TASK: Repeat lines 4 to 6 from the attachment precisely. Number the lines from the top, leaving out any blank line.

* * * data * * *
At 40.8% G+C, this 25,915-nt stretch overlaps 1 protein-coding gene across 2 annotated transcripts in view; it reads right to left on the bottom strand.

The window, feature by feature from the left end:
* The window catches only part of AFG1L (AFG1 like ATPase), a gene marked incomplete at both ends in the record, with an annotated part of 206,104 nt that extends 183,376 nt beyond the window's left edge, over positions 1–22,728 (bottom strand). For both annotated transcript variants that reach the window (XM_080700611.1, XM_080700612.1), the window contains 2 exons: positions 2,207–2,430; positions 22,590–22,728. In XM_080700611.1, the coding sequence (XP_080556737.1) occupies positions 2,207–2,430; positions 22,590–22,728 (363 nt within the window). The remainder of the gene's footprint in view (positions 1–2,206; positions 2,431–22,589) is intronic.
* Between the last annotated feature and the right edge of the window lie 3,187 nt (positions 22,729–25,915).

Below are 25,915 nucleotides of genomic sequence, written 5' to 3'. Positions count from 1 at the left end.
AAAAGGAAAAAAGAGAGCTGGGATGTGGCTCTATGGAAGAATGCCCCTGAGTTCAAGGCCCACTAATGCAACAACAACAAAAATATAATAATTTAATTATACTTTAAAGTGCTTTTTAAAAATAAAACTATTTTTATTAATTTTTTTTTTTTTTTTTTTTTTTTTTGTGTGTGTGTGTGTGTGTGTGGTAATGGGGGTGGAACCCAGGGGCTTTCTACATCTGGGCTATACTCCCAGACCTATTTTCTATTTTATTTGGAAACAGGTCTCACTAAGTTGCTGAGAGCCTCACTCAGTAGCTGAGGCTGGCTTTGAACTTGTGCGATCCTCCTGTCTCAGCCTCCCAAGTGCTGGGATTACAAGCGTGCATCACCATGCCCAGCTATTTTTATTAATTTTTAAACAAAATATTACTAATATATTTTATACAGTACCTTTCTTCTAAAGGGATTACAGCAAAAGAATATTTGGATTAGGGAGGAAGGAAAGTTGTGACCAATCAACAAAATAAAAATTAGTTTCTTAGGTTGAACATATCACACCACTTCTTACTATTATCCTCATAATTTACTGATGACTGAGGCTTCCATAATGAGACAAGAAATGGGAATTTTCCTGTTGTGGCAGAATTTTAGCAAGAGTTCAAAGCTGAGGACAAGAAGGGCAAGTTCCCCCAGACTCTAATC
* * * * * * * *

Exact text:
* Between the last annotated feature and the right edge of the window lie 3,187 nt (positions 22,729–25,915).

Below are 25,915 nucleotides of genomic sequence, written 5' to 3'. Positions count from 1 at the left end.
AAAAGGAAAAAAGAGAGCTGGGATGTGGCTCTATGGAAGAATGCCCCTGAGTTCAAGGCCCACTAATGCAACAACAACAAAAATATAATAATTTAATTATACTTTAAAGTGCTTTTTAAAAATAAAACTATTTTTATTAATTTTTTTTTTTTTTTTTTTTTTTTTTGTGTGTGTGTGTGTGTGTGTGGTAATGGGGGTGGAACCCAGGGGCTTTCTACATCTGGGCTATACTCCCAGACCTATTTTCTATTTTATTTGGAAACAGGTCTCACTAAGTTGCTGAGAGCCTCACTCAGTAGCTGAGGCTGGCTTTGAACTTGTGCGATCCTCCTGTCTCAGCCTCCCAAGTGCTGGGATTACAAGCGTGCATCACCATGCCCAGCTATTTTTATTAATTTTTAAACAAAATATTACTAATATATTTTATACAGTACCTTTCTTCTAAAGGGATTACAGCAAAAGAATATTTGGATTAGGGAGGAAGGAAAGTTGTGACCAATCAACAAAATAAAAATTAGTTTCTTAGGTTGAACATATCACACCACTTCTTACTATTATCCTCATAATTTACTGATGACTGAGGCTTCCATAATGAGACAAGAAATGGGAATTTTCCTGTTGTGGCAGAATTTTAGCAAGAGTTCAAAGCTGAGGACAAGAAGGGCAAGTTCCCCCAGACTCTAATC